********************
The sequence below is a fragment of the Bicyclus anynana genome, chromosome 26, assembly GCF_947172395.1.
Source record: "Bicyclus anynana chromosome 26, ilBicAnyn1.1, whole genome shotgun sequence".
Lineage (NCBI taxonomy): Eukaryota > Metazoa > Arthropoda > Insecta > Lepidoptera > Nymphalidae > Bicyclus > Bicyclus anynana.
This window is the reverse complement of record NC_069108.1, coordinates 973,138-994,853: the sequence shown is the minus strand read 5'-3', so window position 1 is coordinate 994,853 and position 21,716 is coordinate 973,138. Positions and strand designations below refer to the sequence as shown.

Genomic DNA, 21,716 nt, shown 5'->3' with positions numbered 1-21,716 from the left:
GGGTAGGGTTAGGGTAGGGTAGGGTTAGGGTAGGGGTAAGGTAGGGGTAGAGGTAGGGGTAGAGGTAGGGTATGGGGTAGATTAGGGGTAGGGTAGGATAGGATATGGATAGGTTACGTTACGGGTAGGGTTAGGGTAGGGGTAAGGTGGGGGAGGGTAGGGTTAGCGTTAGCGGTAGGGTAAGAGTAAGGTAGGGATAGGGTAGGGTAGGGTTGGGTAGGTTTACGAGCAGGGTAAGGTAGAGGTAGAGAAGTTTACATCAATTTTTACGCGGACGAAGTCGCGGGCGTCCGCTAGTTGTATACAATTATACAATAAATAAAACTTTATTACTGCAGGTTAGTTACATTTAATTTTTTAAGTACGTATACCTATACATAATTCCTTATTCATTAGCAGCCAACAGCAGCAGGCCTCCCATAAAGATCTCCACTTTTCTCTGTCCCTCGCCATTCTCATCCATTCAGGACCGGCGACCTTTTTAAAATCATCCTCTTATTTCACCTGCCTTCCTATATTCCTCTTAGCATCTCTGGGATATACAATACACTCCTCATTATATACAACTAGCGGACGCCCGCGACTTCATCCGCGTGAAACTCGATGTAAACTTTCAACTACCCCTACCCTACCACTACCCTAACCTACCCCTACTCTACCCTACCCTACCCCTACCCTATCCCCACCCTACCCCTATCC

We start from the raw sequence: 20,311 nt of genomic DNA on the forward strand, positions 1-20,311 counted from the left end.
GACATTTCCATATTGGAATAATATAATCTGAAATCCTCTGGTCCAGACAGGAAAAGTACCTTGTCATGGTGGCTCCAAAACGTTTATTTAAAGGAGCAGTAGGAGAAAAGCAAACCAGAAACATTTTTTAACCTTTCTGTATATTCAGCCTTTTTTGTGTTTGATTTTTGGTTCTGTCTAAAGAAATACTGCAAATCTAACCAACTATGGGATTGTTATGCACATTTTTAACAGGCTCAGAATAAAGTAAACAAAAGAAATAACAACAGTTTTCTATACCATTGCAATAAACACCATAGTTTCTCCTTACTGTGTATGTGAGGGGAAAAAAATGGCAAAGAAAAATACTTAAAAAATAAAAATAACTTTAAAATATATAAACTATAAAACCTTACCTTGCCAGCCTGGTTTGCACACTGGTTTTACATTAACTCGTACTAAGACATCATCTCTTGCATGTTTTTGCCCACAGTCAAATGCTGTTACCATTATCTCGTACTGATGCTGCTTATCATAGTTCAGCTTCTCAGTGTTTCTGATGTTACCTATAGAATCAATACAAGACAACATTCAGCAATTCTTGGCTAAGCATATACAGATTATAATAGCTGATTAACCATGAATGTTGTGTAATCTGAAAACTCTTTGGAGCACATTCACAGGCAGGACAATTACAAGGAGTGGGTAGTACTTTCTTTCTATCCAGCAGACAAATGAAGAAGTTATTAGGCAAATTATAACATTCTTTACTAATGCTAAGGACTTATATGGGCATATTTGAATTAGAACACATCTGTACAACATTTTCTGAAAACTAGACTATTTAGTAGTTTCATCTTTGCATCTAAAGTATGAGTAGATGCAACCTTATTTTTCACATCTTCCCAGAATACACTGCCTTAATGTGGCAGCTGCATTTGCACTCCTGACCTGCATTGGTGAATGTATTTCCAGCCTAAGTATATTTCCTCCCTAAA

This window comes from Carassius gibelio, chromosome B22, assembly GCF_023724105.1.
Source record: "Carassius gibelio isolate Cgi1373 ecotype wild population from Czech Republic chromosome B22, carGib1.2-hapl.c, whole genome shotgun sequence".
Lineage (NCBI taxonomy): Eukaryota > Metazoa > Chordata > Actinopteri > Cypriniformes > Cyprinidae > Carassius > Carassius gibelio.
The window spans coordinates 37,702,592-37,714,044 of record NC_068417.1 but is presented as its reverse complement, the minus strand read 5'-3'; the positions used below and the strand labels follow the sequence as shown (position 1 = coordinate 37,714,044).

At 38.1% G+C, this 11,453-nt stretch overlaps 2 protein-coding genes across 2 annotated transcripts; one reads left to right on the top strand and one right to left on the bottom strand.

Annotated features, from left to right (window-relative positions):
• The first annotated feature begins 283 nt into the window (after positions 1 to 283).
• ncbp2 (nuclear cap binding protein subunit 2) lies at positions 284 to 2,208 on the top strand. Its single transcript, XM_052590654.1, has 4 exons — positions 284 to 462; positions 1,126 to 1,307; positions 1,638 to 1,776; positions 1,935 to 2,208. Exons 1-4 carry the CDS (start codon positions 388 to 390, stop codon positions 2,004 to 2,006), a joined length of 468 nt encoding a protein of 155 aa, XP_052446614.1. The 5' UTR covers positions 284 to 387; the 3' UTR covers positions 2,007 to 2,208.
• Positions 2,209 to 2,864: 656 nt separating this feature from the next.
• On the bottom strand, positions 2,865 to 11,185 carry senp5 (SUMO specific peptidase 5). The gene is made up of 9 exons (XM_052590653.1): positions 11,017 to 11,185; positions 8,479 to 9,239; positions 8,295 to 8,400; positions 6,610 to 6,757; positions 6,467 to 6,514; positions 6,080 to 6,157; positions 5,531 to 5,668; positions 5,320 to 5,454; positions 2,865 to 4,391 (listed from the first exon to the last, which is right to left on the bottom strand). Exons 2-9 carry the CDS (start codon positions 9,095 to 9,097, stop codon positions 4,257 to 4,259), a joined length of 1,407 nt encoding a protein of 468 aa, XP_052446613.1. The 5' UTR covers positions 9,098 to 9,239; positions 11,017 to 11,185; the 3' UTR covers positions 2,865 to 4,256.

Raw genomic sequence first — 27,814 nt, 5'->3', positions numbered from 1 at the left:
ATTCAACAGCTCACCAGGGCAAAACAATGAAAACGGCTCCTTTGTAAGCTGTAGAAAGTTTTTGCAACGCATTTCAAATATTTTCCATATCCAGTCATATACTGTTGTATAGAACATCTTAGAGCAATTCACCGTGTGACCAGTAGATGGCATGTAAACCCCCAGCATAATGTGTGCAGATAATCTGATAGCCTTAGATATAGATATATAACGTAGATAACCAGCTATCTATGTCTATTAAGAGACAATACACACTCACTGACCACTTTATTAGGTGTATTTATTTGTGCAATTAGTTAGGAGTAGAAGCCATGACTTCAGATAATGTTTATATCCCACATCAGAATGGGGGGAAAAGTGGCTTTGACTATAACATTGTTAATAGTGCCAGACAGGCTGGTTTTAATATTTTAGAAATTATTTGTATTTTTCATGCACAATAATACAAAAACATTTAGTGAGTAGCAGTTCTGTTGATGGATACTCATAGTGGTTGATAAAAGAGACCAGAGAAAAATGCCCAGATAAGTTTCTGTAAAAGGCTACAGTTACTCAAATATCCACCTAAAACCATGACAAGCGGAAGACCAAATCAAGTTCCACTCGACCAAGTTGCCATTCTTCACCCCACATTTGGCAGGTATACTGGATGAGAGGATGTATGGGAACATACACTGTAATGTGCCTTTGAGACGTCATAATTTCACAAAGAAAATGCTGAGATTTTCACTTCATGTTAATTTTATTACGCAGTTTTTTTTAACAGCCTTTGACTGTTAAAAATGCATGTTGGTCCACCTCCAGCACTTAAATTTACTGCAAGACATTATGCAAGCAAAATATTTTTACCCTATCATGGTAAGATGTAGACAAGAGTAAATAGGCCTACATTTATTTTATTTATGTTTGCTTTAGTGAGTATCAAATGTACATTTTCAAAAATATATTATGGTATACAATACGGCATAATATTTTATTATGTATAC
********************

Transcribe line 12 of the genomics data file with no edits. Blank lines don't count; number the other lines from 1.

The window spans coordinates 37,702,592-37,714,044 of record NC_068417.1 but is presented as its reverse complement, the minus strand read 5'-3'; the positions used below and the strand labels follow the sequence as shown (position 1 = coordinate 37,714,044).